A San Fransico-based startup has just received clearance from the U.S. Food and Drug Administration (FDA) to use the Apple Watch to monitor symptoms related to Parkinson’s disease, as reported by Reuters.
The startup, Rune Labs, and its chief executive Brian Pepin aims to use the Apple Watch alongside a Medtronic implant to measure brain signals and detect if and when the wearer tumbles.
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Currently, doctors working with Parkinson’s patients need to collect their movement data by observing the patient during their clinical visit, which is inefficient because Parkinson’s symptoms can alter greatly over time, according to Pepin. The Watch, however, “will give doctors a continuous stream of observations over long stretches,” Pepin said.
The FDA authorization for Rune Labs to deploy Apple’s smartwatch to monitor patients with Parkinson’s is the first notable application of Apple’s software tools released in 2018 for evaluating movement disorders, and will provide doctors with precise data so they can decide whether and how to fine-tune the patient’s treatment.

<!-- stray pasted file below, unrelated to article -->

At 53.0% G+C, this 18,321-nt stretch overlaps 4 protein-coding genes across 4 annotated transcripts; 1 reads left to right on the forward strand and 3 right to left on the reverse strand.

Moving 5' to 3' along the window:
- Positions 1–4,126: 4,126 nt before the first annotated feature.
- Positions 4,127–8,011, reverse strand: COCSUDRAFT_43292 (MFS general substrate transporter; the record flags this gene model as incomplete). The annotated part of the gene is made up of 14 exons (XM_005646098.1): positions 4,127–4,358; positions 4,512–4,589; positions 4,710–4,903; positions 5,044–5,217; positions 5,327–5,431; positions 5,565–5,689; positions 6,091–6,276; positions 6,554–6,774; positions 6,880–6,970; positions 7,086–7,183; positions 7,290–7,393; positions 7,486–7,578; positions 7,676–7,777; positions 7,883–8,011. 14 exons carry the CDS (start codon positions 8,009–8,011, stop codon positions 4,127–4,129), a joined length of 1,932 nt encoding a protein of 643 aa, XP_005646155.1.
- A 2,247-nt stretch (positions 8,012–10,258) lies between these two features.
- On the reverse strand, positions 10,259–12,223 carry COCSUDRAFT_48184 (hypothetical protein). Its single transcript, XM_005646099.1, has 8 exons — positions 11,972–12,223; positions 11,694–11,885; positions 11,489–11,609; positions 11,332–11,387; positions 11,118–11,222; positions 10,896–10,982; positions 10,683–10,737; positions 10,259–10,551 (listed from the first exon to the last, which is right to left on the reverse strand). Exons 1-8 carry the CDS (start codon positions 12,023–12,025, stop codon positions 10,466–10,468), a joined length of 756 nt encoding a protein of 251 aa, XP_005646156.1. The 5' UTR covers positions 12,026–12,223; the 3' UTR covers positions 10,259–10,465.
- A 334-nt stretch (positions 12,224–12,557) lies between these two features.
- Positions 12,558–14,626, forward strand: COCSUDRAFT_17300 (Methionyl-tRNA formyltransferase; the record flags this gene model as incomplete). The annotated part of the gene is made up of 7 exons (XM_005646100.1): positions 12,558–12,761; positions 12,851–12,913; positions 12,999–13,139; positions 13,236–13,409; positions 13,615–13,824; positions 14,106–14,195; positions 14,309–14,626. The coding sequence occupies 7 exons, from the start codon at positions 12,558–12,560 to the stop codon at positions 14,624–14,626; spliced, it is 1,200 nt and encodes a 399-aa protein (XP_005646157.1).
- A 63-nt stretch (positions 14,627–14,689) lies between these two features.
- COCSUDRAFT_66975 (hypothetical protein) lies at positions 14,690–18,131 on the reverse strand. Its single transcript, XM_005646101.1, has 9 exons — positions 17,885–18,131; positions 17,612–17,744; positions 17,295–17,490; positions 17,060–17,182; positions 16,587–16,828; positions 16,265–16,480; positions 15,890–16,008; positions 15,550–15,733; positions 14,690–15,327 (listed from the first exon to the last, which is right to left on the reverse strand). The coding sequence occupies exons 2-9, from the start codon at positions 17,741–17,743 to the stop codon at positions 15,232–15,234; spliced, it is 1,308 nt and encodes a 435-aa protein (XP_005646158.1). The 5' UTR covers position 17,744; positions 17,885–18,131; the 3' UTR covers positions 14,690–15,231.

When Rune Labs approached Apple about partnering, the Cupertino, California-based company jumped at the chance. “it took about eight minutes for the team lead to get back to me and say, ‘Hey, perfect, let’s explore this,'” Pepin said.
Reuters’ report also suggests that Apple has partnered with several other companies to use the Apple Watch as a health monitoring device, including Johnson & Johnson to research whether the watch can be used to help lower the risk of stroke.
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